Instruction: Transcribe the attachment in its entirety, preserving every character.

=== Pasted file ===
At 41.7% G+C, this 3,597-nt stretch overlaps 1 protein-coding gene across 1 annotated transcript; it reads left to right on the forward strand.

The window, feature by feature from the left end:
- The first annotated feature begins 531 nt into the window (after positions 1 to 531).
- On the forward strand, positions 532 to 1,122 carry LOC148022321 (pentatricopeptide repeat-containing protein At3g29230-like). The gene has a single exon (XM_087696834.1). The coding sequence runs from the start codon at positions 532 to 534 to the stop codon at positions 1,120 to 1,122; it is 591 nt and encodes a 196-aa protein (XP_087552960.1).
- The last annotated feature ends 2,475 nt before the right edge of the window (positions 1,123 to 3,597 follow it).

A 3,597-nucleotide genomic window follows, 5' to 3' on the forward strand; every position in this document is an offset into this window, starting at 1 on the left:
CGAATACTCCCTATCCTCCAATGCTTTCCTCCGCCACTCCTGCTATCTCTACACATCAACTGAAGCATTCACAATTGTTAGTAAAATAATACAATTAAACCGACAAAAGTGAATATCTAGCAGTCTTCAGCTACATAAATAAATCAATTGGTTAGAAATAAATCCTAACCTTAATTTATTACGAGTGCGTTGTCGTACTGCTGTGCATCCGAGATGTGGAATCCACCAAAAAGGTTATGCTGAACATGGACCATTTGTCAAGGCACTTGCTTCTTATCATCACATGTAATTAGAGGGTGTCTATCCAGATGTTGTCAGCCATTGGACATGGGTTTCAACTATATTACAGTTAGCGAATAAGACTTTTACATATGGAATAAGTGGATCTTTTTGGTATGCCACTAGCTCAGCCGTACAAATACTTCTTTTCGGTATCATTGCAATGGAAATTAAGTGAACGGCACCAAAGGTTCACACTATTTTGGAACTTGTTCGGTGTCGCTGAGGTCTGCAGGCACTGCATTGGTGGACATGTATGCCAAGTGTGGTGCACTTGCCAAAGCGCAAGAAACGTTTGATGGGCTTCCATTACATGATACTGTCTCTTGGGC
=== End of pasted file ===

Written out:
At 41.7% G+C, this 3,597-nt stretch overlaps 1 protein-coding gene across 1 annotated transcript; it reads left to right on the forward strand.

The window, feature by feature from the left end:
- The first annotated feature begins 531 nt into the window (after positions 1 to 531).
- On the forward strand, positions 532 to 1,122 carry LOC148022321 (pentatricopeptide repeat-containing protein At3g29230-like). The gene has a single exon (XM_087696834.1). The coding sequence runs from the start codon at positions 532 to 534 to the stop codon at positions 1,120 to 1,122; it is 591 nt and encodes a 196-aa protein (XP_087552960.1).
- The last annotated feature ends 2,475 nt before the right edge of the window (positions 1,123 to 3,597 follow it).

A 3,597-nucleotide genomic window follows, 5' to 3' on the forward strand; every position in this document is an offset into this window, starting at 1 on the left:
CGAATACTCCCTATCCTCCAATGCTTTCCTCCGCCACTCCTGCTATCTCTACACATCAACTGAAGCATTCACAATTGTTAGTAAAATAATACAATTAAACCGACAAAAGTGAATATCTAGCAGTCTTCAGCTACATAAATAAATCAATTGGTTAGAAATAAATCCTAACCTTAATTTATTACGAGTGCGTTGTCGTACTGCTGTGCATCCGAGATGTGGAATCCACCAAAAAGGTTATGCTGAACATGGACCATTTGTCAAGGCACTTGCTTCTTATCATCACATGTAATTAGAGGGTGTCTATCCAGATGTTGTCAGCCATTGGACATGGGTTTCAACTATATTACAGTTAGCGAATAAGACTTTTACATATGGAATAAGTGGATCTTTTTGGTATGCCACTAGCTCAGCCGTACAAATACTTCTTTTCGGTATCATTGCAATGGAAATTAAGTGAACGGCACCAAAGGTTCACACTATTTTGGAACTTGTTCGGTGTCGCTGAGGTCTGCAGGCACTGCATTGGTGGACATGTATGCCAAGTGTGGTGCACTTGCCAAAGCGCAAGAAACGTTTGATGGGCTTCCATTACATGATACTGTCTCTTGGGC